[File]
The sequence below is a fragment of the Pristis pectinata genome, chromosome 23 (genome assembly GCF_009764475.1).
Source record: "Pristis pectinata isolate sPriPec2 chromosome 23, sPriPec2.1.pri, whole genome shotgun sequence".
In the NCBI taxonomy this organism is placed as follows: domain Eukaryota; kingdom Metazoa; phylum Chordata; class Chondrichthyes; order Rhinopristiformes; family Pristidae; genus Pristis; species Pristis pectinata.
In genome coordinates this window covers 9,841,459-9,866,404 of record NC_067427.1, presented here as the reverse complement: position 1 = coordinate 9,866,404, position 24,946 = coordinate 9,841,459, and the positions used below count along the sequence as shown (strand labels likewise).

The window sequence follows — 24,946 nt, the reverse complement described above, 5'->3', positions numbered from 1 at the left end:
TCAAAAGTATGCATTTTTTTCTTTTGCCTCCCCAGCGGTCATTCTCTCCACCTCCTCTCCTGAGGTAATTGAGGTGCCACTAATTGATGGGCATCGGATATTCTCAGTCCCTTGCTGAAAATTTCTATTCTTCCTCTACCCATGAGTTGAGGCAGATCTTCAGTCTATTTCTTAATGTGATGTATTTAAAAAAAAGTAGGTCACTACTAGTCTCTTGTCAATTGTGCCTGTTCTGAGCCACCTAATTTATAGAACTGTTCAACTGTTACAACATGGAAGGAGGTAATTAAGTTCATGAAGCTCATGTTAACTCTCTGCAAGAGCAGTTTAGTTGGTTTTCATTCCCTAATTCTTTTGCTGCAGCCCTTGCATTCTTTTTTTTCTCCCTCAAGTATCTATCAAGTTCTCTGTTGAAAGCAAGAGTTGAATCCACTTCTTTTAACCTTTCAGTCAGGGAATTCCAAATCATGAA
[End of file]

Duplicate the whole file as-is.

The sequence below is a fragment of the Pristis pectinata genome, chromosome 23 (genome assembly GCF_009764475.1).
Source record: "Pristis pectinata isolate sPriPec2 chromosome 23, sPriPec2.1.pri, whole genome shotgun sequence".
In the NCBI taxonomy this organism is placed as follows: domain Eukaryota; kingdom Metazoa; phylum Chordata; class Chondrichthyes; order Rhinopristiformes; family Pristidae; genus Pristis; species Pristis pectinata.
In genome coordinates this window covers 9,841,459-9,866,404 of record NC_067427.1, presented here as the reverse complement: position 1 = coordinate 9,866,404, position 24,946 = coordinate 9,841,459, and the positions used below count along the sequence as shown (strand labels likewise).

The window sequence follows — 24,946 nt, the reverse complement described above, 5'->3', positions numbered from 1 at the left end:
TCAAAAGTATGCATTTTTTTCTTTTGCCTCCCCAGCGGTCATTCTCTCCACCTCCTCTCCTGAGGTAATTGAGGTGCCACTAATTGATGGGCATCGGATATTCTCAGTCCCTTGCTGAAAATTTCTATTCTTCCTCTACCCATGAGTTGAGGCAGATCTTCAGTCTATTTCTTAATGTGATGTATTTAAAAAAAAGTAGGTCACTACTAGTCTCTTGTCAATTGTGCCTGTTCTGAGCCACCTAATTTATAGAACTGTTCAACTGTTACAACATGGAAGGAGGTAATTAAGTTCATGAAGCTCATGTTAACTCTCTGCAAGAGCAGTTTAGTTGGTTTTCATTCCCTAATTCTTTTGCTGCAGCCCTTGCATTCTTTTTTTTCTCCCTCAAGTATCTATCAAGTTCTCTGTTGAAAGCAAGAGTTGAATCCACTTCTTTTAACCTTTCAGTCAGGGAATTCCAAATCATGAA